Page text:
Despite the current Covid-related challenges, Cardiff is a future-focused city with an exciting story to tell. Offering fantastic quality of life, attracting increasing levels of inward investment, huge amounts of planned infrastructure spend and strong population growth projections. Opportunities lie in facilitating this future growth; there is currently an under supply of high quality city centre office space and the growing population will require additional housing. Post-Covid, quality – in terms of offices, amenities and public realm space will be more important than ever.


Changing in routing requests since 13 January 2020

Source: Knight Frank, Apple

Lockdowns in Cardiff and across Wales and the UK have brought about large reductions in travel according to studies of mobile data. Apple mobility data shows the changing number of requests for directions by transport type. During the summer, driving and walking requests slowly returned to pre-lockdown levels, while use of public transport remains suppressed.


Even after Covid containment restrictions are relaxed, the return to physical spaces will be slow and gradual. Employees are likely to return to the workplace in arranged shift patterns and find capacity much reduced. For an interim period, circumstance will serve to modify interaction with space. Physical distancing will be inherent, as will a stringent cleaning regime, regimented human transit routes and staggered working patterns. Offices with larger floorplates may prove more conducive to a return, with spaces more easily divisible to adhere to distancing.


Whilst practical steps within the workplace are achievable, the commute may ultimately dictate the ease of any return to the office. Public transport presents a clear area of vulnerability in terms of exposure to Covid-19 meaning a health crisis will severely affect not only the way we work together but also the way we co-exist in public. This may mean a shift in occupier preferences to locations of least reliance. In Cardiff, around 11% of journeys to work are by public transport. This leaning toward road use could in the immediate term, offer an easier route to back to the office for some firms. Longer term, analysis regarding operational risk may conclude that locations predicated on private transit, offer the best form of resilience to any health emergency reoccurrence in the future.


The experiences of the pandemic will clearly have a long-lasting impact on the way we work and how our workplaces function. Working for home has proved effective stand in for the office and will be a component of business operational structures moving forward. It is not though, a wholesale replacement. The role of the office was already transitioning away from being hubs of administration towards centres of collaboration, creativity and innovation. This trend will accelerate in the post Covid-19 world and serve to make offices more important. With a significant business restructuring agenda upcoming, the office will be a focus of education, reshaping corporate culture and a pivot to drive digital transformation. The flight to quality will continue and markets that offer best in class will remain in strong demand.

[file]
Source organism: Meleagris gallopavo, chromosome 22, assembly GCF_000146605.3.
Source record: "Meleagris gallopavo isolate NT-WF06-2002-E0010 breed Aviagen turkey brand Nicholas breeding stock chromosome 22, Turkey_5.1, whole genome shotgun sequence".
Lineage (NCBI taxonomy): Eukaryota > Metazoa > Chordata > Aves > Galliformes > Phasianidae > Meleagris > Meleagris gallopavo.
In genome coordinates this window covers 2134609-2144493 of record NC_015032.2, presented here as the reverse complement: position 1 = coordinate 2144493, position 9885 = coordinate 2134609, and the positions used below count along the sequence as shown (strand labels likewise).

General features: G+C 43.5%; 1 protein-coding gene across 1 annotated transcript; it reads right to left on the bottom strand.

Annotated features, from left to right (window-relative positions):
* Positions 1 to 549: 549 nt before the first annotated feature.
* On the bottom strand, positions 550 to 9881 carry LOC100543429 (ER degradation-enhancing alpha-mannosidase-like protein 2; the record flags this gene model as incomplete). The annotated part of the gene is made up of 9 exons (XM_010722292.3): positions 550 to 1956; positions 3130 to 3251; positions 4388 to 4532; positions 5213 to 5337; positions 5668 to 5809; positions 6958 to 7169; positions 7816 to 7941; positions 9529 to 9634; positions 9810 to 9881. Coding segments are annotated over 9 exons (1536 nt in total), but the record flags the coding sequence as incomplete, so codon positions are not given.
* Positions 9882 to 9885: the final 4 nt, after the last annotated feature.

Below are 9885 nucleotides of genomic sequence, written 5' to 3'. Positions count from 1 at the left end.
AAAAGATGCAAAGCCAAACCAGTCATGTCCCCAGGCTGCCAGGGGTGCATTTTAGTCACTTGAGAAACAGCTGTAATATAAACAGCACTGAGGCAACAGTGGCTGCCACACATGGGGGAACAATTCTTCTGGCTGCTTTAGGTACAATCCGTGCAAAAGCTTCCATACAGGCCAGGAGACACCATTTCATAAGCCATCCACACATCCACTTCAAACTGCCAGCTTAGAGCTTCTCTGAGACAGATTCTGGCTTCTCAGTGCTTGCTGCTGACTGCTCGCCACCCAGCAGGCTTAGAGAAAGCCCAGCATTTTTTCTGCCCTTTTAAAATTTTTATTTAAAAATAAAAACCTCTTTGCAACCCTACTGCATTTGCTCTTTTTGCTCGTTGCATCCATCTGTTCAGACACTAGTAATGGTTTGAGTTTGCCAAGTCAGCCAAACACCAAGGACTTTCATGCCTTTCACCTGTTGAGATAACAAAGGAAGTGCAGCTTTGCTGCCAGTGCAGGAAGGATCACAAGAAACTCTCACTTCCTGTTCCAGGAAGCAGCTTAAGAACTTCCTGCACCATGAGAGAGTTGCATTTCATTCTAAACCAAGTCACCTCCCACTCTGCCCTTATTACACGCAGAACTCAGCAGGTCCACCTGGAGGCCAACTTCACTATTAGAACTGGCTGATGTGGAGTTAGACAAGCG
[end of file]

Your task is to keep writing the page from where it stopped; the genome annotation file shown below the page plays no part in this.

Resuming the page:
As the forced shift to remote working reveals weaknesses in business continuity, digital transformation will clearly be a high business priority moving forward. The crisis has evidenced both improved business agility via technological means, and reminded of the important role that technology holds in current and future service delivery. The pandemic has served to expose vulnerability of some businesses who have previously off-shored operations. The problem? Employees have been unable to work from home due to weaknesses in internet connectivity and IT platforms beyond the office environment. This has meant that certain functions have ceased as a result. Digital infrastructure, whether at a country, city or building level, will be a point of differentiation. In this respect the City of Cardiff is well positioned, with 98.43% of homes and businesses having access to superfast broadband.


Understandably, the attention of all businesses is on Covid-19 at present, but the climate emergency remains an issue requiring equally comprehensive action. The built environment accounts for 45% of total UK carbon emissions and 32% of landfill waste comes from construction and demolition of buildings. Covid-19 will clearly bring challenges to reducing this burden not least from the expected tightening of budgets for businesses and developers. New development projects aimed at achieving zero carbon credentials may now question viability if lower rental growth is the result of weaker economic conditions for example.

Transport also has a role to play. Plans such as congestion charging, staggered working incentives, South Wales Metro as well as cycleway schemes were under consideration by Cardiff Council ahead of the pandemic. In the immediate term, the sharp fall in people travelling will have meant urgency will have lessened. The importance of measures to mitigate the impact of travel will rise as employees return to work though.

In the aftermath of the last major economic shock of 2008, the green agenda took a back seat. Will the same be true in 2020?